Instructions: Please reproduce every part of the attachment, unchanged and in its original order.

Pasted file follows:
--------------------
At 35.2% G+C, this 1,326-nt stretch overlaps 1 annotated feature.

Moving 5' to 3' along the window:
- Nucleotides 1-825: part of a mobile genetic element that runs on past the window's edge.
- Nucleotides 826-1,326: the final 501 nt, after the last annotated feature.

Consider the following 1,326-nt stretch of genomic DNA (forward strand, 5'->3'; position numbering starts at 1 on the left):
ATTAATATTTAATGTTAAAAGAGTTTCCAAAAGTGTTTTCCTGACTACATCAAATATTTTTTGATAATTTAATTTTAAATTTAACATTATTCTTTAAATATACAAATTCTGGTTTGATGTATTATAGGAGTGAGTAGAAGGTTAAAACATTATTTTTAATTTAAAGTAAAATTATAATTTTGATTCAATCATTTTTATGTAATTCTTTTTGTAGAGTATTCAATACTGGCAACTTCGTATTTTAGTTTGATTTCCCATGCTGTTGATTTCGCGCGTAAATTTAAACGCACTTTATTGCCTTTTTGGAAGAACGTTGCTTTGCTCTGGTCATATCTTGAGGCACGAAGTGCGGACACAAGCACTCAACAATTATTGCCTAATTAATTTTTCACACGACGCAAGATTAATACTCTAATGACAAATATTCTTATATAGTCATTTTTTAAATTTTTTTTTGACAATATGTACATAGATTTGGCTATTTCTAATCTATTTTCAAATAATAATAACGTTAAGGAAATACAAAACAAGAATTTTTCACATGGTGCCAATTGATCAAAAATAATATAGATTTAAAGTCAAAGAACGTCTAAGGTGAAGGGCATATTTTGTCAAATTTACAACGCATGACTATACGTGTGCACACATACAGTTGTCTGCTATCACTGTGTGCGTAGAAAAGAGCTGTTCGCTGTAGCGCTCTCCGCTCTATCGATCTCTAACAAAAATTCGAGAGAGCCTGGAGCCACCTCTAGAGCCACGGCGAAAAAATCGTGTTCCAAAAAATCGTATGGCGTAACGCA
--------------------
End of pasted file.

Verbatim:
At 35.2% G+C, this 1,326-nt stretch overlaps 1 annotated feature.

Moving 5' to 3' along the window:
- Nucleotides 1-825: part of a mobile genetic element that runs on past the window's edge.
- Nucleotides 826-1,326: the final 501 nt, after the last annotated feature.

Consider the following 1,326-nt stretch of genomic DNA (forward strand, 5'->3'; position numbering starts at 1 on the left):
ATTAATATTTAATGTTAAAAGAGTTTCCAAAAGTGTTTTCCTGACTACATCAAATATTTTTTGATAATTTAATTTTAAATTTAACATTATTCTTTAAATATACAAATTCTGGTTTGATGTATTATAGGAGTGAGTAGAAGGTTAAAACATTATTTTTAATTTAAAGTAAAATTATAATTTTGATTCAATCATTTTTATGTAATTCTTTTTGTAGAGTATTCAATACTGGCAACTTCGTATTTTAGTTTGATTTCCCATGCTGTTGATTTCGCGCGTAAATTTAAACGCACTTTATTGCCTTTTTGGAAGAACGTTGCTTTGCTCTGGTCATATCTTGAGGCACGAAGTGCGGACACAAGCACTCAACAATTATTGCCTAATTAATTTTTCACACGACGCAAGATTAATACTCTAATGACAAATATTCTTATATAGTCATTTTTTAAATTTTTTTTTGACAATATGTACATAGATTTGGCTATTTCTAATCTATTTTCAAATAATAATAACGTTAAGGAAATACAAAACAAGAATTTTTCACATGGTGCCAATTGATCAAAAATAATATAGATTTAAAGTCAAAGAACGTCTAAGGTGAAGGGCATATTTTGTCAAATTTACAACGCATGACTATACGTGTGCACACATACAGTTGTCTGCTATCACTGTGTGCGTAGAAAAGAGCTGTTCGCTGTAGCGCTCTCCGCTCTATCGATCTCTAACAAAAATTCGAGAGAGCCTGGAGCCACCTCTAGAGCCACGGCGAAAAAATCGTGTTCCAAAAAATCGTATGGCGTAACGCA